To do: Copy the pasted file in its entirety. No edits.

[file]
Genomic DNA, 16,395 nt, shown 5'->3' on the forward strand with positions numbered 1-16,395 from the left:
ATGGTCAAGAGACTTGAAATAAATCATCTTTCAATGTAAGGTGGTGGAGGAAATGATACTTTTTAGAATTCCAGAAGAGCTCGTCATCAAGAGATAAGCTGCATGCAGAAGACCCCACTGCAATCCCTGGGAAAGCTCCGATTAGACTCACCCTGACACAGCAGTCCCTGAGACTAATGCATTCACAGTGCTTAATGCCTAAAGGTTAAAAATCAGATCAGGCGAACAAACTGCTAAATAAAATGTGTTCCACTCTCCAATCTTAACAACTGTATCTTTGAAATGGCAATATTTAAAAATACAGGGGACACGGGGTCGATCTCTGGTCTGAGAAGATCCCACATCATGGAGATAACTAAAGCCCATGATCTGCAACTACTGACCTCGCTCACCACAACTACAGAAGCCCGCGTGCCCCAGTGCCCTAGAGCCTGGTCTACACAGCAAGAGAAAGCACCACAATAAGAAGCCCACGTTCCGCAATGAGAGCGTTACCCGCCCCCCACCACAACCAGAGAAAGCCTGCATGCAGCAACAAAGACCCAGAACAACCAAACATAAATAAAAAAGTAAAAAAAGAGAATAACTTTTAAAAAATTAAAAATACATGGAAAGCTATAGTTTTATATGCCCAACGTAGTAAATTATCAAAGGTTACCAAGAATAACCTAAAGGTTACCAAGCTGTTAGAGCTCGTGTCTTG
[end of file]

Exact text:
Genomic DNA, 16,395 nt, shown 5'->3' on the forward strand with positions numbered 1-16,395 from the left:
ATGGTCAAGAGACTTGAAATAAATCATCTTTCAATGTAAGGTGGTGGAGGAAATGATACTTTTTAGAATTCCAGAAGAGCTCGTCATCAAGAGATAAGCTGCATGCAGAAGACCCCACTGCAATCCCTGGGAAAGCTCCGATTAGACTCACCCTGACACAGCAGTCCCTGAGACTAATGCATTCACAGTGCTTAATGCCTAAAGGTTAAAAATCAGATCAGGCGAACAAACTGCTAAATAAAATGTGTTCCACTCTCCAATCTTAACAACTGTATCTTTGAAATGGCAATATTTAAAAATACAGGGGACACGGGGTCGATCTCTGGTCTGAGAAGATCCCACATCATGGAGATAACTAAAGCCCATGATCTGCAACTACTGACCTCGCTCACCACAACTACAGAAGCCCGCGTGCCCCAGTGCCCTAGAGCCTGGTCTACACAGCAAGAGAAAGCACCACAATAAGAAGCCCACGTTCCGCAATGAGAGCGTTACCCGCCCCCCACCACAACCAGAGAAAGCCTGCATGCAGCAACAAAGACCCAGAACAACCAAACATAAATAAAAAAGTAAAAAAAGAGAATAACTTTTAAAAAATTAAAAATACATGGAAAGCTATAGTTTTATATGCCCAACGTAGTAAATTATCAAAGGTTACCAAGAATAACCTAAAGGTTACCAAGCTGTTAGAGCTCGTGTCTTG